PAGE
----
August 15, 2023

Emerging Technologies Highlights: Week of Aug 15, 2023

The artificial intelligence (AI) revolution continues to dominate headlines. Stories in the spotlight this week include:  

  • The groundbreaking role of generative AI in supply chain management
  • The New York Times announcing that its content could no longer be used to train AI models
  • UK’s Deputy Prime Minister declared that AI could have a more significant impact on Britain than the Industrial Revolution
  • The call for greater regulation of AI technology continues
  • The unveiling of a new analog AI chip by IBM Research

The crypto and metaverse industries also had important items this week. Prominent legal scholars have submitted a brief attacking the SEC's case against Coinbase, potentially paving the way for a ruling favorable to crypto marketplaces. Coinbase also announced a partnership with NFT infrastructure company Crossmint to redefine the NFT onboarding process for enterprises. Lastly, the Metropolitan Museum of Art has partnered with the popular gaming platform Roblox to offer a suite of virtual experiences targeting young people. While the crypto and metaverse hype waves are over, more regulatory certainty and technological breakthroughs could bring these industries back to the center of the conversation.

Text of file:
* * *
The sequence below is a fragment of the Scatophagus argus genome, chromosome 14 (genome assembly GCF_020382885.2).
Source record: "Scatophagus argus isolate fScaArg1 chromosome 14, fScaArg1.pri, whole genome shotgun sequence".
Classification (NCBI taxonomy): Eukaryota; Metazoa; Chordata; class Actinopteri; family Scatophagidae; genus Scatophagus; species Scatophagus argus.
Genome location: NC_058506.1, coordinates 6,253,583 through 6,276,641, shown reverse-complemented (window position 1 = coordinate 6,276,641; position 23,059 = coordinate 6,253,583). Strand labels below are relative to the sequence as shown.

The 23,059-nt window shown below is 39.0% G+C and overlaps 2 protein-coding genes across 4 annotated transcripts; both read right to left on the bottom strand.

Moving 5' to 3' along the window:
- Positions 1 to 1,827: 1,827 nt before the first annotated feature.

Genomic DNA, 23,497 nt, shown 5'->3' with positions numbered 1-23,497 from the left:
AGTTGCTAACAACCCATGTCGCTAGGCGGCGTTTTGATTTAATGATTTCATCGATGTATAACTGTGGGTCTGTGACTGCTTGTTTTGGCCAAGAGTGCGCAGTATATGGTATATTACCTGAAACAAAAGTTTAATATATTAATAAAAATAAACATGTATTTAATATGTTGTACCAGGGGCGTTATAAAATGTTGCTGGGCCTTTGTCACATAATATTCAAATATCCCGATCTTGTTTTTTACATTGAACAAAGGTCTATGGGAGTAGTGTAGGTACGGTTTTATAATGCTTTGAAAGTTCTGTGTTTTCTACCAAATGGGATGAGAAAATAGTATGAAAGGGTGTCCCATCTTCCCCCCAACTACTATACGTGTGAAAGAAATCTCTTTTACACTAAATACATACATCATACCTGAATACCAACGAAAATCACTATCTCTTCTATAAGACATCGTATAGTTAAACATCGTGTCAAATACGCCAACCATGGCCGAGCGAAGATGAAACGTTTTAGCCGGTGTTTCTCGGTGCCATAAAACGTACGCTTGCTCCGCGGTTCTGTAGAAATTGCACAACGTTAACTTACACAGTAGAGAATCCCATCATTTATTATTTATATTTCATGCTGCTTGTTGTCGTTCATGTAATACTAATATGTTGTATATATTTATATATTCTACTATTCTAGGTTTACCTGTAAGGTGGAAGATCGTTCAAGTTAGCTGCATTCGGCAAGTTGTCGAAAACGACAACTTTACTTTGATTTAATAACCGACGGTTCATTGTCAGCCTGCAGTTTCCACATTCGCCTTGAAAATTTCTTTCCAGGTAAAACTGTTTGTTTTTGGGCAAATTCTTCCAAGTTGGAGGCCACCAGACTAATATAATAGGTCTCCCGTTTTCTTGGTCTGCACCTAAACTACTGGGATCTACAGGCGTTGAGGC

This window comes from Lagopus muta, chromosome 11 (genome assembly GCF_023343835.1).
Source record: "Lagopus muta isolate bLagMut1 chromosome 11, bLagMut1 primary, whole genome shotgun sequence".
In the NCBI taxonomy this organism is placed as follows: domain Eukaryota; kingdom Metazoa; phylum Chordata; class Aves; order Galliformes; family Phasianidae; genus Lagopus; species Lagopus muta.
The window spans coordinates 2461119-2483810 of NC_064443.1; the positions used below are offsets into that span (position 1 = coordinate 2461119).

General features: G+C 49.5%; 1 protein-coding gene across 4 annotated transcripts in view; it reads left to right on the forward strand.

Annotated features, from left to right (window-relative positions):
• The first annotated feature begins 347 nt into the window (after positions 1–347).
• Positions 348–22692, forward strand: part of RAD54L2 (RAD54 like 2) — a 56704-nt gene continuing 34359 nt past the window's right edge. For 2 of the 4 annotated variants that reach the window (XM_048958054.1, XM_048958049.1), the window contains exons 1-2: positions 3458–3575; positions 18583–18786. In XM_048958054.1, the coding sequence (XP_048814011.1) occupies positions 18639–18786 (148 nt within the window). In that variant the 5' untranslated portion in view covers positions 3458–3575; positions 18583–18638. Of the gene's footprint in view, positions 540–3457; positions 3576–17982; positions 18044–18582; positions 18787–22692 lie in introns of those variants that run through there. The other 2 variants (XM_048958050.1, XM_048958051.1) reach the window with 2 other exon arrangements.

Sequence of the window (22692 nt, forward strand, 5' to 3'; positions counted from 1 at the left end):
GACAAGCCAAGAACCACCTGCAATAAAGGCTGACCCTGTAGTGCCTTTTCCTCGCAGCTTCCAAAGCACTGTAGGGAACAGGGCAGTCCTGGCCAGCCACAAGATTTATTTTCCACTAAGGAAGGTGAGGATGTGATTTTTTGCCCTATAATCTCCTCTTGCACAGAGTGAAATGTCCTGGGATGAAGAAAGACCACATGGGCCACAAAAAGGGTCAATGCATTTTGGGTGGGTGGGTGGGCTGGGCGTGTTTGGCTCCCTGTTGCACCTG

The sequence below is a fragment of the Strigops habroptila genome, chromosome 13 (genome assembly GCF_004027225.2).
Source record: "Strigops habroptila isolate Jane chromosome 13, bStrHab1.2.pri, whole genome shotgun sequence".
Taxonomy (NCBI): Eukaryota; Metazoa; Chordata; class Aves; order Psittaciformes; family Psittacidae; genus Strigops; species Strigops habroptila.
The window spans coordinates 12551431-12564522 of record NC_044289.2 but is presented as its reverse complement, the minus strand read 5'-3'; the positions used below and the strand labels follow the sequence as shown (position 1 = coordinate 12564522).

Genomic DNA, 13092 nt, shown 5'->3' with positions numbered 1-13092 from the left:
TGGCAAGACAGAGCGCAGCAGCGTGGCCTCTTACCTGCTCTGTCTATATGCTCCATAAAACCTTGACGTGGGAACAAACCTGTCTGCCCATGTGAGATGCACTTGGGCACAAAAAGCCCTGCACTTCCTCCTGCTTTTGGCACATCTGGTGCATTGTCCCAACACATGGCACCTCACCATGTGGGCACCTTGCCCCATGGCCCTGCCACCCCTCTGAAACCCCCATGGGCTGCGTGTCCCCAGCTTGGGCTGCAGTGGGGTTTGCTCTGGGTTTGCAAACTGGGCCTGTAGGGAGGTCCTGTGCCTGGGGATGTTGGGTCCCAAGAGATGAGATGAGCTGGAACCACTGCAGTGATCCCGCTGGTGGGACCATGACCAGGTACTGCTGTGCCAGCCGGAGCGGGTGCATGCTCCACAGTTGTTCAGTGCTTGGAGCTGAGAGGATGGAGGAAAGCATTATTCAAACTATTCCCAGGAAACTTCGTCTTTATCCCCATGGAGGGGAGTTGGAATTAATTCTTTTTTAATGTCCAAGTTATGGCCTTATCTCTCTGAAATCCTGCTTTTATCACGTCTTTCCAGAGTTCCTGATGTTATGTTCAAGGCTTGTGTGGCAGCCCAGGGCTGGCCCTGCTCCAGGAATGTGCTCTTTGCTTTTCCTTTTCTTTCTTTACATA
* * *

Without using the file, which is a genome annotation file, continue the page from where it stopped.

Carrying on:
The bottom line:  Some of the world’s biggest companies are turning to artificial intelligence to navigate increasingly complex supply chains as they face the impact of geopolitical tensions and pressure to eliminate links to environmental and human rights abuses. Unilever, Siemens, and Maersk are among those using AI to negotiate contracts or find new suppliers. Although AI support in supply chain management has been used for years, the development of so-called generative AI technology has offered more opportunities to automate the process further.

The bottom line: The New York Times has taken preemptive measures to stop its content from being used to train artificial intelligence models. The NYT updated its Terms of Service on August 3rd to prohibit its content — inclusive of text, photographs, images, audio/video clips, “look and feel,” metadata, or compilations — from being used in the development of “any software program, including, but not limited to, training a machine learning or artificial intelligence (AI) system.”

The bottom line: Artificial intelligence could have a more significant impact on Britain than the Industrial Revolution, the deputy prime minister has said, but warned hackers could use it to access sensitive information from the government. Oliver Dowden said AI could speed up productivity and perform tedious aspects of jobs. “This is a total revolution that is coming,” Dowden told the Times. “It’s going to totally transform almost all elements of life over the coming years, and indeed, even months, in some cases.